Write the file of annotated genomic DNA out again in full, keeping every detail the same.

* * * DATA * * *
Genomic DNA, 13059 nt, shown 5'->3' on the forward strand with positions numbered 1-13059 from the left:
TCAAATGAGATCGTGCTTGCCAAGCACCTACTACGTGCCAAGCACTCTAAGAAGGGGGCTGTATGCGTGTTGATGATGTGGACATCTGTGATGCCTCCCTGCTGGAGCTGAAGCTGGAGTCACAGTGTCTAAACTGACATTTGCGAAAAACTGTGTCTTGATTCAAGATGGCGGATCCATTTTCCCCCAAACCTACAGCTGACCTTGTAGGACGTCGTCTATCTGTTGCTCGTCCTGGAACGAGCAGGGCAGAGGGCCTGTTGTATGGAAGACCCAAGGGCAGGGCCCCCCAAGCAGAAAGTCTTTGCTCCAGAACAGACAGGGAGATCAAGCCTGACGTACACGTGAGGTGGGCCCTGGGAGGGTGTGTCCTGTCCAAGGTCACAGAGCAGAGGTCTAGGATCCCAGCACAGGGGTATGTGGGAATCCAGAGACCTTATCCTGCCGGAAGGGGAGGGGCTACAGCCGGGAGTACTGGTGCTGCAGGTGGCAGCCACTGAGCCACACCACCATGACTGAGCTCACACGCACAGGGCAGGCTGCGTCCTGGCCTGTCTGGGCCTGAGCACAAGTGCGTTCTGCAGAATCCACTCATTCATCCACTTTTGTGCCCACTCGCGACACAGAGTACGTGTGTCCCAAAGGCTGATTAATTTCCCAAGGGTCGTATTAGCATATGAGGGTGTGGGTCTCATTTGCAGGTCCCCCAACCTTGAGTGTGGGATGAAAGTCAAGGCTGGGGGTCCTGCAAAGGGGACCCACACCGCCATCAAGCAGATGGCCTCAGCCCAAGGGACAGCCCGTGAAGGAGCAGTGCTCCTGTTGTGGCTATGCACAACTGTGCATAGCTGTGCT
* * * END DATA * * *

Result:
Genomic DNA, 13059 nt, shown 5'->3' on the forward strand with positions numbered 1-13059 from the left:
TCAAATGAGATCGTGCTTGCCAAGCACCTACTACGTGCCAAGCACTCTAAGAAGGGGGCTGTATGCGTGTTGATGATGTGGACATCTGTGATGCCTCCCTGCTGGAGCTGAAGCTGGAGTCACAGTGTCTAAACTGACATTTGCGAAAAACTGTGTCTTGATTCAAGATGGCGGATCCATTTTCCCCCAAACCTACAGCTGACCTTGTAGGACGTCGTCTATCTGTTGCTCGTCCTGGAACGAGCAGGGCAGAGGGCCTGTTGTATGGAAGACCCAAGGGCAGGGCCCCCCAAGCAGAAAGTCTTTGCTCCAGAACAGACAGGGAGATCAAGCCTGACGTACACGTGAGGTGGGCCCTGGGAGGGTGTGTCCTGTCCAAGGTCACAGAGCAGAGGTCTAGGATCCCAGCACAGGGGTATGTGGGAATCCAGAGACCTTATCCTGCCGGAAGGGGAGGGGCTACAGCCGGGAGTACTGGTGCTGCAGGTGGCAGCCACTGAGCCACACCACCATGACTGAGCTCACACGCACAGGGCAGGCTGCGTCCTGGCCTGTCTGGGCCTGAGCACAAGTGCGTTCTGCAGAATCCACTCATTCATCCACTTTTGTGCCCACTCGCGACACAGAGTACGTGTGTCCCAAAGGCTGATTAATTTCCCAAGGGTCGTATTAGCATATGAGGGTGTGGGTCTCATTTGCAGGTCCCCCAACCTTGAGTGTGGGATGAAAGTCAAGGCTGGGGGTCCTGCAAAGGGGACCCACACCGCCATCAAGCAGATGGCCTCAGCCCAAGGGACAGCCCGTGAAGGAGCAGTGCTCCTGTTGTGGCTATGCACAACTGTGCATAGCTGTGCT